The ancient art of swordsmanship is revived in Fujairah
Young and old, confident to their cores, dozens of men descended on Fujairah yesterday from the villages of Oman and the Emirates to revive the ancient art of swordsmanship - and possibly give birth to the nation's newest reality show.
FUJAIRAH // Swords clashed against the backdrop of a 16th-century Fujairah fort late last night in the first annual Al Saif Traditional Sword Competition.
The competition also amounts to the UAE's newest reality show: it will be televised tonight as 32 contestants clash blades, and viewers can cast SMS votes for their favourite swordsman.
The event kicked off with the shrieking of the nadhba, the traditional call of mountain tribes used to announce their arrival at weddings and other celebrations.
Competitors then faced off in a whirl of flashing blades in a mock battle called Al Mzafin, The Confrontation, a traditional dance of the mountain tribes.
One of the first in the ring was Tahnoon Rashid, 42, who took on a competitor nearly two decades his junior.
But the competition's oldest swordsman said age was no barrier.
"I took this sword before anyone [else here] was born," Mr Rashid said. "My children are starting now to learn now and inshallah, they will compete with me in a few years."
Like many, Mr Rashid still carries the battle scars of training from a sword that sliced his palm open 18 years ago. But the wounds were not necessarily motivation for victory.
"I don't think about being first," he said. "The swordsman should think only about himself."
The younger generation have different ideas.
"We came here to take the first prize and we will win, inshallah," said Ahmed al Kumzari, 32. "With these things there is no need to train. It is an instinct from when we are born, like taking milk from the mother."
About 20 of his tribesmen travelled from Kumzar, an Omani town known for its slower, smooth sword dancing technique.
"This is our habit from a small age," said Mohammed Ahmed, 20, one of the four competitors from Kumzar. "At any wedding party, I am the first one out there."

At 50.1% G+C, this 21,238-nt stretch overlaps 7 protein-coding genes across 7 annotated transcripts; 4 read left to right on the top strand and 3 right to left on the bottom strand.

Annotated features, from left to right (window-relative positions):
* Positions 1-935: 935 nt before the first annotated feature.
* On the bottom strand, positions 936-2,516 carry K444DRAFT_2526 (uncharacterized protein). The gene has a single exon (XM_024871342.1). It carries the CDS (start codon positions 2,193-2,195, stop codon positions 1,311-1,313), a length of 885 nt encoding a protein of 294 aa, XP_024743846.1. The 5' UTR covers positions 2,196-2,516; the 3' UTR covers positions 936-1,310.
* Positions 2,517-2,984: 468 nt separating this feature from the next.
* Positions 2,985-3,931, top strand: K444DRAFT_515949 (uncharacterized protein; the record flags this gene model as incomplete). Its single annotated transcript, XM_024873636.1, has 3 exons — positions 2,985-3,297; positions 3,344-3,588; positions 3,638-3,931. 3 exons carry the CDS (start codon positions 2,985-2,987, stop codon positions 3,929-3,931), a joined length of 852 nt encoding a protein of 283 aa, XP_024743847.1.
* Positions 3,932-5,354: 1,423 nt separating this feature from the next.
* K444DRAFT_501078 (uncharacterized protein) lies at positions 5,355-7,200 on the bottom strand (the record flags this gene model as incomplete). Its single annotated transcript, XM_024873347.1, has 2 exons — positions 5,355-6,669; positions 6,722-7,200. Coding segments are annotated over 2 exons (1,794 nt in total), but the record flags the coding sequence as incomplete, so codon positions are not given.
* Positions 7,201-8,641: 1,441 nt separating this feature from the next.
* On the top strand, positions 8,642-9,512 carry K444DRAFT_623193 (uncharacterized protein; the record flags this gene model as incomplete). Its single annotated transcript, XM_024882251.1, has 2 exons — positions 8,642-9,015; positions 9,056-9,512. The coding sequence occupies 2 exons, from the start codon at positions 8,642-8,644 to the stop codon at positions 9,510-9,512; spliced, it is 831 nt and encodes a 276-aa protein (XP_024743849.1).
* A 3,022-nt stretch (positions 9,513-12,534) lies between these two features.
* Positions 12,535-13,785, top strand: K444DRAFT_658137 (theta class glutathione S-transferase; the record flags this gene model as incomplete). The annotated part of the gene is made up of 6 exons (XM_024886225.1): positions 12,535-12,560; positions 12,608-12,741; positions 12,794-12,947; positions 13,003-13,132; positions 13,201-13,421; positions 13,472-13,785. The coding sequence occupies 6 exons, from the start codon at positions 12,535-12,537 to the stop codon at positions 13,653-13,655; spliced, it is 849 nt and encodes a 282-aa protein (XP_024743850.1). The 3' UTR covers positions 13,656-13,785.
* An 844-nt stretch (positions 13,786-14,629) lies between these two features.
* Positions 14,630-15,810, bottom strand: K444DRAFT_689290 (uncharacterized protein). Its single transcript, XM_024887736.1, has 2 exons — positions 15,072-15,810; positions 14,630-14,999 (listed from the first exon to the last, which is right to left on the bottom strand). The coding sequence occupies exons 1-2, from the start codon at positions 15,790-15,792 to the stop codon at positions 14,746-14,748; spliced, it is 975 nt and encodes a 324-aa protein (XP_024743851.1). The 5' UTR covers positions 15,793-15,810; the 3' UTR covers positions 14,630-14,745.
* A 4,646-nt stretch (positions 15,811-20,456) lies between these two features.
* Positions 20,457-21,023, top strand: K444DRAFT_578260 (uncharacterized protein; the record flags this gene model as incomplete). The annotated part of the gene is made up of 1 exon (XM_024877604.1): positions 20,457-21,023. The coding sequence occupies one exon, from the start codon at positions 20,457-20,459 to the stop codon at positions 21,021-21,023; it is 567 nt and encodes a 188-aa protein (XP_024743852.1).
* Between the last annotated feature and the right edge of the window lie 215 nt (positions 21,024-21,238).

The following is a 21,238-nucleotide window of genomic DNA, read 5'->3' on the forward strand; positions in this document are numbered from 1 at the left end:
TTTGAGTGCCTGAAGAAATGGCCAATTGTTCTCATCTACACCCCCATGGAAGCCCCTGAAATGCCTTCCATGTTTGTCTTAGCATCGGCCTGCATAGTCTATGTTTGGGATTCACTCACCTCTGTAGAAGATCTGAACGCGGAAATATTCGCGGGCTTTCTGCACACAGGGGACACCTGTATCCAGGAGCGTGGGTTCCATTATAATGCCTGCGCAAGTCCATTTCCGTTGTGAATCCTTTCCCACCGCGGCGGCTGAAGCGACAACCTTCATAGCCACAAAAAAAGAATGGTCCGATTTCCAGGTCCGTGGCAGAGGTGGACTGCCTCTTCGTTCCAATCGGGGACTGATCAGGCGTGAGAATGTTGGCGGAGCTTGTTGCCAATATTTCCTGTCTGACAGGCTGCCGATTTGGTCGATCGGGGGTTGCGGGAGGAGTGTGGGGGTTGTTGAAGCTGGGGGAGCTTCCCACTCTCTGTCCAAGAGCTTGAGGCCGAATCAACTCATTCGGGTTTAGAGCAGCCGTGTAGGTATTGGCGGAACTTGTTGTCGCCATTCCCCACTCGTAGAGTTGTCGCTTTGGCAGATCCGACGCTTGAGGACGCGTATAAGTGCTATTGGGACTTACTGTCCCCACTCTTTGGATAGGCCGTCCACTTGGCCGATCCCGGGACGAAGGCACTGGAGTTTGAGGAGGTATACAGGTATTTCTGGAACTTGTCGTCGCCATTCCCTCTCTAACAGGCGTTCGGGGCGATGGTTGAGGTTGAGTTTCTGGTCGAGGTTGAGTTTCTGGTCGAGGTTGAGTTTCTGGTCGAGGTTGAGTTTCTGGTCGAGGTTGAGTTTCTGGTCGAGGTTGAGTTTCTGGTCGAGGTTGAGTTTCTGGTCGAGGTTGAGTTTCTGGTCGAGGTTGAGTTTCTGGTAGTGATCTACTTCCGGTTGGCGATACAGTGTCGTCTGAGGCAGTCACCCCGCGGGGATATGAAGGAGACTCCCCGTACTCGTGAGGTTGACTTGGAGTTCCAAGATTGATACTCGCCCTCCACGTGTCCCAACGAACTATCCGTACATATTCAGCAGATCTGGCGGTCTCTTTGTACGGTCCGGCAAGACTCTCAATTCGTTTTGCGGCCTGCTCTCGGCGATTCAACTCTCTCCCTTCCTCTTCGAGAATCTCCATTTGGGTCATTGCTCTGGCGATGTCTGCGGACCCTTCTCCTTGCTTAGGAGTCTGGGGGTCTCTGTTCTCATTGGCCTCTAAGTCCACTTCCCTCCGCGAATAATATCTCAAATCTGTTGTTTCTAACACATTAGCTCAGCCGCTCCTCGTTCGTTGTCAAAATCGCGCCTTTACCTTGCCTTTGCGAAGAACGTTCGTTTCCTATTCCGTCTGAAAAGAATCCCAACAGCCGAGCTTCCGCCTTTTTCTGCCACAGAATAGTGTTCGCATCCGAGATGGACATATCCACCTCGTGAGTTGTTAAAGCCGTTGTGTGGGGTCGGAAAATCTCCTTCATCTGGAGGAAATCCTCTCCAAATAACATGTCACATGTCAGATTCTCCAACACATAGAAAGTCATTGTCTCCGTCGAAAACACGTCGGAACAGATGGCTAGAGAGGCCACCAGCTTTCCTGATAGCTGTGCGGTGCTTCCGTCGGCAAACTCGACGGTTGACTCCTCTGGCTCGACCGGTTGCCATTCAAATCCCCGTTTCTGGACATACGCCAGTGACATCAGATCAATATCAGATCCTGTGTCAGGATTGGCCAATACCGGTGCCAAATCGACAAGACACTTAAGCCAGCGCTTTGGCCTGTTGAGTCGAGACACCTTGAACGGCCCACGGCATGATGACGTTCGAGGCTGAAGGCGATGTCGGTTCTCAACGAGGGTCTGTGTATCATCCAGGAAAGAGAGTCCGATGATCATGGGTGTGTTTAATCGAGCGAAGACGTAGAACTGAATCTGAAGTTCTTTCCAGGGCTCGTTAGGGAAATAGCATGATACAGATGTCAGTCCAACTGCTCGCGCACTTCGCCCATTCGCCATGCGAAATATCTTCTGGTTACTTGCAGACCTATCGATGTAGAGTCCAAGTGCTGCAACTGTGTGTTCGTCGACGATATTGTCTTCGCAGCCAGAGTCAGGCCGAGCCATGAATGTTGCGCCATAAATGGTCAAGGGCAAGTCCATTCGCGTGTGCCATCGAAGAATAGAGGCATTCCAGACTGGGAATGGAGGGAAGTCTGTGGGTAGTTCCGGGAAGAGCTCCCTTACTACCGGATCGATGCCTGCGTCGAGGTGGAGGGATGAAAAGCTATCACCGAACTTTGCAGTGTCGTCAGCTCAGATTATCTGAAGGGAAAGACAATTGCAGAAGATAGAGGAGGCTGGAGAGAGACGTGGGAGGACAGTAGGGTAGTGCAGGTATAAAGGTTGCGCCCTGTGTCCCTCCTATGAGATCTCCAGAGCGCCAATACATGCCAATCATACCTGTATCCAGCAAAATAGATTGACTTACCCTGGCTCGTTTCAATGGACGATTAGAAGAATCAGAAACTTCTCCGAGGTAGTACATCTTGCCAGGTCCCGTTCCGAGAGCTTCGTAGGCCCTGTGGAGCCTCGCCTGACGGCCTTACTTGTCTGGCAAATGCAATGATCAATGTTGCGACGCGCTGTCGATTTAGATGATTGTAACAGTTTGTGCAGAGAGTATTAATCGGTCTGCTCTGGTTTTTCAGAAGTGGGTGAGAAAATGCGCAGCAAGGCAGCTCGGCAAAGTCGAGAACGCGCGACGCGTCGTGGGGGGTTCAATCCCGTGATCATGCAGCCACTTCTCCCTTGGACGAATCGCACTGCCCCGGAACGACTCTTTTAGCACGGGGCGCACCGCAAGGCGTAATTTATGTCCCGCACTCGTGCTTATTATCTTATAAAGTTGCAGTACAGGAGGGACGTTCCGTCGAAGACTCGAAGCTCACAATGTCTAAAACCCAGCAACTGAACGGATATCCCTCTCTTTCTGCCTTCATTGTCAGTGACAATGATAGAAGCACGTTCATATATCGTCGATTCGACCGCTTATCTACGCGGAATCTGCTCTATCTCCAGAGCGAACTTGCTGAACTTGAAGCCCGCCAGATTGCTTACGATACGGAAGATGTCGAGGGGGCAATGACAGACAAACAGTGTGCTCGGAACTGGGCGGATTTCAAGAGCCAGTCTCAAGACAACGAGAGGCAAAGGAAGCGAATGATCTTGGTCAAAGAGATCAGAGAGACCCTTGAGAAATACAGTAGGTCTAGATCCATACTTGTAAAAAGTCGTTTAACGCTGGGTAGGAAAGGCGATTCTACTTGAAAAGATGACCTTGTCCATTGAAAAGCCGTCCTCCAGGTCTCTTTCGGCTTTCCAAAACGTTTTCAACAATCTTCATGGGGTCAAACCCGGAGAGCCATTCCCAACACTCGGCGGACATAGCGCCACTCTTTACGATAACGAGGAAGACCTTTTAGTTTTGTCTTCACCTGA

Designed to replicate war, the dance is popular at wedding parties. That has ensured it has remained a favourite among youth, who relish the tradition but prefer lighter blades than their elders.
Rashid Hiduwan, 70, from the Fujairah village of Al Bidi, favours a heavier sword that cannot be blown by the wind. Quick to show that he has not lost his skills to age, he sucks in his stomach to fasten his old bandolier and brandishes a sword that belonged to his grandfather.
Tribes came from mountain villages across the UAE and Oman. Voting is expected to break down along tribal lines.
Contestants are judged on four criteria: their entry, the leaping and clashing of swords, the throwing and catching of the sword, and style.
"I started when I was 13. The sword was longer than I was," said Rashid al Shehhi, a judge. "It's about the shaking of the sword. Does he have trust in himself when he's throwing the sword? Is he confident when he's handling the sword? If he can catch the sword from the same place he throws it, it shows he's confident."
A warrior can double his points by catching the fallen ghutra of his opponent but risks a deduction of 200 points if he drops his sword. The judges' scores are worth 30 per cent of a contestant's total; the SMS votes 70 per cent.
The event is sponsored by Fujairah's Crown Prince, Mohammed bin Hamad Al Sharqi. A total purse of Dh250,000 and golden, silver and bronze swords will be divided among the top three contestants.
Elimination rounds will be broadcast each weekend on Hawas TV, Fujairah TV and Sama Dubai before the finals on November 26 and the grand finale on December 10.
Published: November 6, 2010 04:00 AM